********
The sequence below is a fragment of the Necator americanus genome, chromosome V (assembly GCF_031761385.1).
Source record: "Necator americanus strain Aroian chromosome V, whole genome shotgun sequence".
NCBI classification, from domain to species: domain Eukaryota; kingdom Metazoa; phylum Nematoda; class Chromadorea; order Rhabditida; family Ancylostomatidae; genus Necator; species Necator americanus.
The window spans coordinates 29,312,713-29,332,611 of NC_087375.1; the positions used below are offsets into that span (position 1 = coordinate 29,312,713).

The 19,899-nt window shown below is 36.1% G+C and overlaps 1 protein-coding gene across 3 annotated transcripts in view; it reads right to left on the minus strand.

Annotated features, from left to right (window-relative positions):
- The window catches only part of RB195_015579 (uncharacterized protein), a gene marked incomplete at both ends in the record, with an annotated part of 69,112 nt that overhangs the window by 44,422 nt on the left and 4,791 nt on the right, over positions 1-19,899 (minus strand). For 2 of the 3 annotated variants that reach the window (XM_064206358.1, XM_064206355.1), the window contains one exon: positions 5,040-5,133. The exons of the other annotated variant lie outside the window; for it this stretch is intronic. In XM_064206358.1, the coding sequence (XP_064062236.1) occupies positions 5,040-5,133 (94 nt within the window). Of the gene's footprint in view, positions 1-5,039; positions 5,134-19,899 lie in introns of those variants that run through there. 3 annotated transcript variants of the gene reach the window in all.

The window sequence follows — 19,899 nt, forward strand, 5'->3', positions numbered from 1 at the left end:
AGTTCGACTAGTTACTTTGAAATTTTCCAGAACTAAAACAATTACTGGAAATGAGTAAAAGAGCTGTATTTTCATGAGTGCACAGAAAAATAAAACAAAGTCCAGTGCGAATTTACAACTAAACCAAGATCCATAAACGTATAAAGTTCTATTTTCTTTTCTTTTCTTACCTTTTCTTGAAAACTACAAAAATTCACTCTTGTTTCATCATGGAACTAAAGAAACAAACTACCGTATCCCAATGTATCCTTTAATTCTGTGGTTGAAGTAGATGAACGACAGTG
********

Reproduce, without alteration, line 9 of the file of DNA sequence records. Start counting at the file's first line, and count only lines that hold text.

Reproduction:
AGTTCGACTAGTTACTTTGAAATTTTCCAGAACTAAAACAATTACTGGAAATGAGTAAAAGAGCTGTATTTTCATGAGTGCACAGAAAAATAAAACAAAGTCCAGTGCGAATTTACAACTAAACCAAGATCCATAAACGTATAAAGTTCTATTTTCTTTTCTTTTCTTACCTTTTCTTGAAAACTACAAAAATTCACTCTTGTTTCATCATGGAACTAAAGAAACAAACTACCGTATCCCAATGTATCCTTTAATTCTGTGGTTGAAGTAGATGAACGACAGTG